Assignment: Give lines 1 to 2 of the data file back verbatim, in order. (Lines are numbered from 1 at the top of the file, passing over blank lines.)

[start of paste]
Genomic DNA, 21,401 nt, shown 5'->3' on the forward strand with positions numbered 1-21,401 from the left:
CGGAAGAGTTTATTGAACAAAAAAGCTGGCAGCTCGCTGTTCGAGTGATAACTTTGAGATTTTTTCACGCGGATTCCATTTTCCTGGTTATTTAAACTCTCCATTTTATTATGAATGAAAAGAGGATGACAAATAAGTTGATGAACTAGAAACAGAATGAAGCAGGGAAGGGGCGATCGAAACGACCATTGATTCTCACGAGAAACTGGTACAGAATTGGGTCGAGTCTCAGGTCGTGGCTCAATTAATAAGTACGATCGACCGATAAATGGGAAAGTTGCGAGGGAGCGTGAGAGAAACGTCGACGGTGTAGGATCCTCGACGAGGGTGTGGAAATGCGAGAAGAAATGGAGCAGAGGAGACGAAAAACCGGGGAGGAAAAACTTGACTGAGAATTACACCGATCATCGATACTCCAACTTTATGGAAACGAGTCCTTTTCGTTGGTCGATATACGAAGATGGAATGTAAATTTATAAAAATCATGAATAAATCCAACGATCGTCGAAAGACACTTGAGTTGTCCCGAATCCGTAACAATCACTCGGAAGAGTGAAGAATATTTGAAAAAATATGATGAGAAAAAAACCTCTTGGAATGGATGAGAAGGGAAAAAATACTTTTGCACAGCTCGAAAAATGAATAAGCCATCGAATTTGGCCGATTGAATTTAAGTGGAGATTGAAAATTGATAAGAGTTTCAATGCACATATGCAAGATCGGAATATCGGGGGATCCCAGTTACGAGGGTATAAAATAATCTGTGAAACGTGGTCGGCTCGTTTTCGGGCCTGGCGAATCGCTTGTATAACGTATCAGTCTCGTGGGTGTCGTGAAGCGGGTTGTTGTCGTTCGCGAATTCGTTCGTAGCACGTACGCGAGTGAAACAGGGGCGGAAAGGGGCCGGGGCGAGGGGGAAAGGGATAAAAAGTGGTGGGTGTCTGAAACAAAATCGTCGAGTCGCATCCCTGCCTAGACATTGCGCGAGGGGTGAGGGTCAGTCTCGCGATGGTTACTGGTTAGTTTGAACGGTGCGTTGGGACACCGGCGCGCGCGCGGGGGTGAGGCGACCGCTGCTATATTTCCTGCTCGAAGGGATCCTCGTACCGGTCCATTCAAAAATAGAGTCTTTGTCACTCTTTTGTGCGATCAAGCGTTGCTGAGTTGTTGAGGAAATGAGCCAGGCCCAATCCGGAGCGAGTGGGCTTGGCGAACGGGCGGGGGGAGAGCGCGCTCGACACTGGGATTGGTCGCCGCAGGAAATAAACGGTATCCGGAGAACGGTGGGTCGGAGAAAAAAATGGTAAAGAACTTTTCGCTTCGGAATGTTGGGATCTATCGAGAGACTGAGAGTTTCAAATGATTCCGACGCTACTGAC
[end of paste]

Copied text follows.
Genomic DNA, 21,401 nt, shown 5'->3' on the forward strand with positions numbered 1-21,401 from the left:
CGGAAGAGTTTATTGAACAAAAAAGCTGGCAGCTCGCTGTTCGAGTGATAACTTTGAGATTTTTTCACGCGGATTCCATTTTCCTGGTTATTTAAACTCTCCATTTTATTATGAATGAAAAGAGGATGACAAATAAGTTGATGAACTAGAAACAGAATGAAGCAGGGAAGGGGCGATCGAAACGACCATTGATTCTCACGAGAAACTGGTACAGAATTGGGTCGAGTCTCAGGTCGTGGCTCAATTAATAAGTACGATCGACCGATAAATGGGAAAGTTGCGAGGGAGCGTGAGAGAAACGTCGACGGTGTAGGATCCTCGACGAGGGTGTGGAAATGCGAGAAGAAATGGAGCAGAGGAGACGAAAAACCGGGGAGGAAAAACTTGACTGAGAATTACACCGATCATCGATACTCCAACTTTATGGAAACGAGTCCTTTTCGTTGGTCGATATACGAAGATGGAATGTAAATTTATAAAAATCATGAATAAATCCAACGATCGTCGAAAGACACTTGAGTTGTCCCGAATCCGTAACAATCACTCGGAAGAGTGAAGAATATTTGAAAAAATATGATGAGAAAAAAACCTCTTGGAATGGATGAGAAGGGAAAAAATACTTTTGCACAGCTCGAAAAATGAATAAGCCATCGAATTTGGCCGATTGAATTTAAGTGGAGATTGAAAATTGATAAGAGTTTCAATGCACATATGCAAGATCGGAATATCGGGGGATCCCAGTTACGAGGGTATAAAATAATCTGTGAAACGTGGTCGGCTCGTTTTCGGGCCTGGCGAATCGCTTGTATAACGTATCAGTCTCGTGGGTGTCGTGAAGCGGGTTGTTGTCGTTCGCGAATTCGTTCGTAGCACGTACGCGAGTGAAACAGGGGCGGAAAGGGGCCGGGGCGAGGGGGAAAGGGATAAAAAGTGGTGGGTGTCTGAAACAAAATCGTCGAGTCGCATCCCTGCCTAGACATTGCGCGAGGGGTGAGGGTCAGTCTCGCGATGGTTACTGGTTAGTTTGAACGGTGCGTTGGGACACCGGCGCGCGCGCGGGGGTGAGGCGACCGCTGCTATATTTCCTGCTCGAAGGGATCCTCGTACCGGTCCATTCAAAAATAGAGTCTTTGTCACTCTTTTGTGCGATCAAGCGTTGCTGAGTTGTTGAGGAAATGAGCCAGGCCCAATCCGGAGCGAGTGGGCTTGGCGAACGGGCGGGGGGAGAGCGCGCTCGACACTGGGATTGGTCGCCGCAGGAAATAAACGGTATCCGGAGAACGGTGGGTCGGAGAAAAAAATGGTAAAGAACTTTTCGCTTCGGAATGTTGGGATCTATCGAGAGACTGAGAGTTTCAAATGATTCCGACGCTACTGAC